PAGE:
Alaskan frogs freeze themselves to survive extreme cold

By Shruti Saxena | Last Updated: Thursday, July 24, 2014 - 11:42

Zee Media Bureau/Shruti Saxena

New Delhi: Scientists at the University of Alaska Fairbanks have found that wood frogs in subarctic interior Alaska survive cold during winter season by freezing themselves below minus 18 degrees Celsius for up to 218 days and then come back to life in the spring season.

Don Larson, lead author of the study, was quoted as saying “Alaska wood frogs spend more time freezing and thawing outside than a steak does in your freezer, and the frog comes back to life in the spring in better shape than the steak”.
Although wood frogs are freeze-tolerant amphibians which cover themselves by duff and leaf litter, creating a hibernacula (a small cave like structure), where temperatures are below freezing point, ye Larson’s research is believed to be the first to examine frogs under natural conditions.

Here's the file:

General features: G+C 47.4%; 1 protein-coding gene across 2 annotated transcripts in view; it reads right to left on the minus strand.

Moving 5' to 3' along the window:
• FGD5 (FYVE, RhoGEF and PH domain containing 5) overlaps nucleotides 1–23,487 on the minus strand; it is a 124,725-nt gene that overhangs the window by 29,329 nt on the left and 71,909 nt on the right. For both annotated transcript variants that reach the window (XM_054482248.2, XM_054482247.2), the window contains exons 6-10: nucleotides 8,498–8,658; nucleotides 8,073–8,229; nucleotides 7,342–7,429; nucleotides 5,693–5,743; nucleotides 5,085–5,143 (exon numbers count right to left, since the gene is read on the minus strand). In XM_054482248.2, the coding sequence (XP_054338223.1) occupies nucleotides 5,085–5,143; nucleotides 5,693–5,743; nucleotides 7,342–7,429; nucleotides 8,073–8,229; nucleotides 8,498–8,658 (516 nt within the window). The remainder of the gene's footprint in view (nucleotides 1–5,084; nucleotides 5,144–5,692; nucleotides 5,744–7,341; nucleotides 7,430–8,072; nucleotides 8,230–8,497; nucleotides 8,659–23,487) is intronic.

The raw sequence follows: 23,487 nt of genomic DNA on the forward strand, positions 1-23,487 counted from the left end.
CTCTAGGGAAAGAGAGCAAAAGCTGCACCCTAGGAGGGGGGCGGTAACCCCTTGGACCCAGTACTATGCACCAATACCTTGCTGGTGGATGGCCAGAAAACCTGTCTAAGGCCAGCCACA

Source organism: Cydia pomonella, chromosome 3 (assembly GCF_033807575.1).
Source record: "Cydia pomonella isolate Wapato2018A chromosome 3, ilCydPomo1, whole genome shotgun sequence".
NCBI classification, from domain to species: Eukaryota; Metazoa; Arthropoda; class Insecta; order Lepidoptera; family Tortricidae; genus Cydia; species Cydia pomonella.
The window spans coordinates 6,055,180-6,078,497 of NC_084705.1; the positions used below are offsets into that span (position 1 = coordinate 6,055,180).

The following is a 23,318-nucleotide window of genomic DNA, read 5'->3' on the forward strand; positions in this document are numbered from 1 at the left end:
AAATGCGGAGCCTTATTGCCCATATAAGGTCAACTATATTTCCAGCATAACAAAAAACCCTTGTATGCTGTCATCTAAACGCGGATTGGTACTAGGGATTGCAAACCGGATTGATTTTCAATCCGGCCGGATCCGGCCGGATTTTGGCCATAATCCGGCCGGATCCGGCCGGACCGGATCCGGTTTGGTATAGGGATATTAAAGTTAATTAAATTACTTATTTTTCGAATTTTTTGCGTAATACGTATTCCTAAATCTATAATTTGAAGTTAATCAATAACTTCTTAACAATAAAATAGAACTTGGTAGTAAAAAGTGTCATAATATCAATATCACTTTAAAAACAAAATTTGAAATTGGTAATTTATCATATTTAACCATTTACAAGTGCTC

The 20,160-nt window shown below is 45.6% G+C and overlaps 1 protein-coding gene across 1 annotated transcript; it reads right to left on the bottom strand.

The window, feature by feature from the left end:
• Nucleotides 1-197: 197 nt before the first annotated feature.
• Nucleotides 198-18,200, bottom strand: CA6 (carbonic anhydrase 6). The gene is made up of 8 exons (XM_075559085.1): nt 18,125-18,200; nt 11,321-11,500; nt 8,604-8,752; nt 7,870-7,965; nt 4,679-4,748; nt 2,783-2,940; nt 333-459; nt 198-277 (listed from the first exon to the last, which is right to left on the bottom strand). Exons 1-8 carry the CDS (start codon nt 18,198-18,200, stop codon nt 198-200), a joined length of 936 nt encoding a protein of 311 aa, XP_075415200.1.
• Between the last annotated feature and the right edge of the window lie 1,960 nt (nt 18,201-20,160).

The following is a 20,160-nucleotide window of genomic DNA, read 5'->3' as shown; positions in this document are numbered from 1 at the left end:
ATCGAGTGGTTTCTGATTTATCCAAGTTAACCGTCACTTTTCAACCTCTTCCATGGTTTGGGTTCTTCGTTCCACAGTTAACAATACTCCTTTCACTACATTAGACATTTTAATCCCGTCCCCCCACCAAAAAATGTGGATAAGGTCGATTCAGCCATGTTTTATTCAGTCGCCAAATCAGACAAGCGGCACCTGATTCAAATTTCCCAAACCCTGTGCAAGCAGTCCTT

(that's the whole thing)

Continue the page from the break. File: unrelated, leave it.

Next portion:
To survive harsh winter conditions, the cells of these frogs hold a remarkable amount of glucose in their tissues which builds an additional layer and protects cells in a process called cryoprotection.

“In the field in early Autumn it`s freezing during the night, thawing slightly during the day, and these repeated freezing episodes stimulate the frogs to release more and more glucose,” Larson said.
The study may pave way for freezing of human organs to be used for transplant purposes later.

The study was published in the Journal of Experimental Biology.



First Published: Thursday, July 24, 2014 - 11:30

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